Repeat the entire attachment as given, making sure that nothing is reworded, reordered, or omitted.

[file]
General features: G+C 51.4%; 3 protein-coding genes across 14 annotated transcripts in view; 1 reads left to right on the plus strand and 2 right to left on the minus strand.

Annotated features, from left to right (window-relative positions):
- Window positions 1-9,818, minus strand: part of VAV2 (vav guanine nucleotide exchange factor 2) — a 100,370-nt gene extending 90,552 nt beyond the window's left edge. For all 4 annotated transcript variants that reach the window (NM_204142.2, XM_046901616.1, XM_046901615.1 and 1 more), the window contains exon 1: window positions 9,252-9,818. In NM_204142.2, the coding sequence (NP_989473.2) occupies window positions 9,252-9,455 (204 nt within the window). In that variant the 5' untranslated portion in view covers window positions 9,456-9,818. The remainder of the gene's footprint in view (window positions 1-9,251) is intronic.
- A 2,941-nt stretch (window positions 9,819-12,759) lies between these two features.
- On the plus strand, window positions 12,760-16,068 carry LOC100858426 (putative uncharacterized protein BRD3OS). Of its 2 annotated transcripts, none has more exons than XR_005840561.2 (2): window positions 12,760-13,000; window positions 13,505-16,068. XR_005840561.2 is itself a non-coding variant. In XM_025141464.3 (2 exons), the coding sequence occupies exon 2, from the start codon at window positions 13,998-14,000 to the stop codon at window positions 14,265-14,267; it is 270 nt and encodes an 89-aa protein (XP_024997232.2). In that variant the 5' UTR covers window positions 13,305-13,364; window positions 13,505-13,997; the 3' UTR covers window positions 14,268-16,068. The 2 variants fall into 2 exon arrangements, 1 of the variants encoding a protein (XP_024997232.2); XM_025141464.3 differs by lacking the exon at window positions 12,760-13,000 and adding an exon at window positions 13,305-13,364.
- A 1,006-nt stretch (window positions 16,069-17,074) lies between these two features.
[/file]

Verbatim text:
General features: G+C 51.4%; 3 protein-coding genes across 14 annotated transcripts in view; 1 reads left to right on the plus strand and 2 right to left on the minus strand.

Annotated features, from left to right (window-relative positions):
- Window positions 1-9,818, minus strand: part of VAV2 (vav guanine nucleotide exchange factor 2) — a 100,370-nt gene extending 90,552 nt beyond the window's left edge. For all 4 annotated transcript variants that reach the window (NM_204142.2, XM_046901616.1, XM_046901615.1 and 1 more), the window contains exon 1: window positions 9,252-9,818. In NM_204142.2, the coding sequence (NP_989473.2) occupies window positions 9,252-9,455 (204 nt within the window). In that variant the 5' untranslated portion in view covers window positions 9,456-9,818. The remainder of the gene's footprint in view (window positions 1-9,251) is intronic.
- A 2,941-nt stretch (window positions 9,819-12,759) lies between these two features.
- On the plus strand, window positions 12,760-16,068 carry LOC100858426 (putative uncharacterized protein BRD3OS). Of its 2 annotated transcripts, none has more exons than XR_005840561.2 (2): window positions 12,760-13,000; window positions 13,505-16,068. XR_005840561.2 is itself a non-coding variant. In XM_025141464.3 (2 exons), the coding sequence occupies exon 2, from the start codon at window positions 13,998-14,000 to the stop codon at window positions 14,265-14,267; it is 270 nt and encodes an 89-aa protein (XP_024997232.2). In that variant the 5' UTR covers window positions 13,305-13,364; window positions 13,505-13,997; the 3' UTR covers window positions 14,268-16,068. The 2 variants fall into 2 exon arrangements, 1 of the variants encoding a protein (XP_024997232.2); XM_025141464.3 differs by lacking the exon at window positions 12,760-13,000 and adding an exon at window positions 13,305-13,364.
- A 1,006-nt stretch (window positions 16,069-17,074) lies between these two features.